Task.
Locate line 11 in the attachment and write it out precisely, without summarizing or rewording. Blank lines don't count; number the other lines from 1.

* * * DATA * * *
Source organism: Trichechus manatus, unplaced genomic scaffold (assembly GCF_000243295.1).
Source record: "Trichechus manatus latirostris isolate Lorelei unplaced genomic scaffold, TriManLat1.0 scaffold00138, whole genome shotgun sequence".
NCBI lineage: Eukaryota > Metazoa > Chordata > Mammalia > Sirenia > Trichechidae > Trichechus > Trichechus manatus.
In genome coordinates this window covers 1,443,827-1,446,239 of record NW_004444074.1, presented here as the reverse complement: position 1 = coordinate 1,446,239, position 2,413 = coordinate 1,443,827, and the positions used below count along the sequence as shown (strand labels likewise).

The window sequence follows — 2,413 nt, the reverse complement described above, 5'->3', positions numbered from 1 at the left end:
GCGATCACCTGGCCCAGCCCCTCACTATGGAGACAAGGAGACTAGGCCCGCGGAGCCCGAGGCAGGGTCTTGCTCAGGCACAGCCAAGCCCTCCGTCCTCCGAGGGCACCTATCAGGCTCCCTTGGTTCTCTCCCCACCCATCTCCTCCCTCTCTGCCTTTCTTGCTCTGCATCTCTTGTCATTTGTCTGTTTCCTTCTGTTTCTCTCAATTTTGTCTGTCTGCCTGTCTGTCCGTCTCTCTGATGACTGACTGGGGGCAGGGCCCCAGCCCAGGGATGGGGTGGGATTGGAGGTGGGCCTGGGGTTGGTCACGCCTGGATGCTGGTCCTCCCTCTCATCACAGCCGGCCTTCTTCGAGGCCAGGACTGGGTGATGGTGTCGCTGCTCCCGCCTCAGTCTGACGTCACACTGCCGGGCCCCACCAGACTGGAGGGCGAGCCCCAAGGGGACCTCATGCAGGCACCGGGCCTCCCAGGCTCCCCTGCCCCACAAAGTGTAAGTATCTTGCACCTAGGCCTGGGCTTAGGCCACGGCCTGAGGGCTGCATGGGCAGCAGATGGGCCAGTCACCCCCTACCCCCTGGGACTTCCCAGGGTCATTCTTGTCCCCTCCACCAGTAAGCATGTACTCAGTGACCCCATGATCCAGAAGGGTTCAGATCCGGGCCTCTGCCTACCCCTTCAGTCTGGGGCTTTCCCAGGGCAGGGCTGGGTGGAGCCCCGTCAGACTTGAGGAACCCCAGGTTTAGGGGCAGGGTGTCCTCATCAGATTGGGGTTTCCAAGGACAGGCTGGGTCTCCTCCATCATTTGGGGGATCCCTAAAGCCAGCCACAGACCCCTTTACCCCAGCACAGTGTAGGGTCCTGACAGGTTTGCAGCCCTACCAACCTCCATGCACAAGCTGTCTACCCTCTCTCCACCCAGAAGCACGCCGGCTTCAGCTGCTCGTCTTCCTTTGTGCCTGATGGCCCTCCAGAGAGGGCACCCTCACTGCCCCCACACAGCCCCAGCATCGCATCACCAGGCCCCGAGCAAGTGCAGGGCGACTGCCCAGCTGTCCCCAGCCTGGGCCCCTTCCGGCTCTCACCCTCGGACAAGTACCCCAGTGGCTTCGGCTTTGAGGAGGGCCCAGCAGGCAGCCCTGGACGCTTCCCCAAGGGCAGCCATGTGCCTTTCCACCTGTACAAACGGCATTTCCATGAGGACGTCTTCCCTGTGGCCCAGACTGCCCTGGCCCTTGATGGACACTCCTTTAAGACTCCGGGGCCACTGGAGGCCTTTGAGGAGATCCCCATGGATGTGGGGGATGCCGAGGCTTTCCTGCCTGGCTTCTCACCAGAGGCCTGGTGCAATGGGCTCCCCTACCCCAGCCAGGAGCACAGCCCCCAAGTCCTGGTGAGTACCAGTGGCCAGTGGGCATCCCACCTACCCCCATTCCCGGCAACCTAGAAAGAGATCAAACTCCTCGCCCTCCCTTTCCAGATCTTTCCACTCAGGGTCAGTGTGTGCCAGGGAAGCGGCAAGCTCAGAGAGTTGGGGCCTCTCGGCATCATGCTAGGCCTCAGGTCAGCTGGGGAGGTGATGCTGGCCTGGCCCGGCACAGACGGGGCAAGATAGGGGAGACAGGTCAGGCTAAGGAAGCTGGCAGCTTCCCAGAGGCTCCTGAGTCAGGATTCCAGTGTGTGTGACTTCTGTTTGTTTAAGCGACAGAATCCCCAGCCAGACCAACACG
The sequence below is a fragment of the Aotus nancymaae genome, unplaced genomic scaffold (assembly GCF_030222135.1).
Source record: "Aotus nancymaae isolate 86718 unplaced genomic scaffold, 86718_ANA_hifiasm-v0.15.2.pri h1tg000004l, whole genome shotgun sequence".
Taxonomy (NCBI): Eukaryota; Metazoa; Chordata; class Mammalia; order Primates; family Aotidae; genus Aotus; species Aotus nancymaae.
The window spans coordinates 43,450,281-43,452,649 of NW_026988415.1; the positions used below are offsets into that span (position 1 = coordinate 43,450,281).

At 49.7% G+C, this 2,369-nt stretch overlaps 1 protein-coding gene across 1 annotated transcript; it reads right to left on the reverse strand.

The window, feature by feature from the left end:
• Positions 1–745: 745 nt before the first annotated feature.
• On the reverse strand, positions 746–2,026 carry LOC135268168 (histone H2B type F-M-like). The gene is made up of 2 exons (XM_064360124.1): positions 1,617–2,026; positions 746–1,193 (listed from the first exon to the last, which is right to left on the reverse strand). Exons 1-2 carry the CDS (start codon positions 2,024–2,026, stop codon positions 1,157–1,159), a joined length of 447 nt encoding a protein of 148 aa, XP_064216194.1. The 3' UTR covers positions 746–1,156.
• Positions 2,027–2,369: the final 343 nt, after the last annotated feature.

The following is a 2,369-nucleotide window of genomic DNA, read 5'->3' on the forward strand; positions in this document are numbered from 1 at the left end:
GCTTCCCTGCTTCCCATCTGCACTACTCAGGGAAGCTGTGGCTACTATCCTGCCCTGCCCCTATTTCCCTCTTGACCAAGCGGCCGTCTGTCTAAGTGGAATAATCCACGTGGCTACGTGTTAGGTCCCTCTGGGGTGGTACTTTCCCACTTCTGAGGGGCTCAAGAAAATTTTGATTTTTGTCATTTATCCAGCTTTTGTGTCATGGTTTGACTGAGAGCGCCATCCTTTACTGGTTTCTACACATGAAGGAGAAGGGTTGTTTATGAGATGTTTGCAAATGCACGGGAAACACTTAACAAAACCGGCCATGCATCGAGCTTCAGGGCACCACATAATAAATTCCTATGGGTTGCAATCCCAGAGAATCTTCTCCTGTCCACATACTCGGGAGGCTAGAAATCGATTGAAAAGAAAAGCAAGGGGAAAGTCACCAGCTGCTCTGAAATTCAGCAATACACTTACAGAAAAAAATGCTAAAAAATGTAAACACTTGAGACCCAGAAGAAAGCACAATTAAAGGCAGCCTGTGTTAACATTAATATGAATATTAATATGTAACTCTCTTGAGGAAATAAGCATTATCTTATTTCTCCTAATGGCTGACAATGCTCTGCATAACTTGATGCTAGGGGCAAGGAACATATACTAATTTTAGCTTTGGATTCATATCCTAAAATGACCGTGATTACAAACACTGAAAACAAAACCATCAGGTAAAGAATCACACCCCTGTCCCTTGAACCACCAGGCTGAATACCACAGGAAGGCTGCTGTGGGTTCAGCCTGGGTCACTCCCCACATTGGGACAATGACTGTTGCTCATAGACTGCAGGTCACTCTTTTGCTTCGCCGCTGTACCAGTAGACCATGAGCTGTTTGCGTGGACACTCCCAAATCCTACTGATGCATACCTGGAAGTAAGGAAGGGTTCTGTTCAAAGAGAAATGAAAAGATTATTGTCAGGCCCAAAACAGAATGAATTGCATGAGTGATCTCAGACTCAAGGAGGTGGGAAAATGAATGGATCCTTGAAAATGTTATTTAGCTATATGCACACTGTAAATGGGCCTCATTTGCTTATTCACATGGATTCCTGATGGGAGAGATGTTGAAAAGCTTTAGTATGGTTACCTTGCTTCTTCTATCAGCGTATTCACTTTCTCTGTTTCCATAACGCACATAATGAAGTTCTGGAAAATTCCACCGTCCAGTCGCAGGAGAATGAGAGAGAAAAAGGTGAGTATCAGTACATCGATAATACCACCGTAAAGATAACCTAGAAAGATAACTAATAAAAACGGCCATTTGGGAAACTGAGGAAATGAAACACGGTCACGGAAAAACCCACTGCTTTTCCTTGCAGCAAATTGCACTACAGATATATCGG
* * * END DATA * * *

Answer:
At 49.7% G+C, this 2,369-nt stretch overlaps 1 protein-coding gene across 1 annotated transcript; it reads right to left on the reverse strand.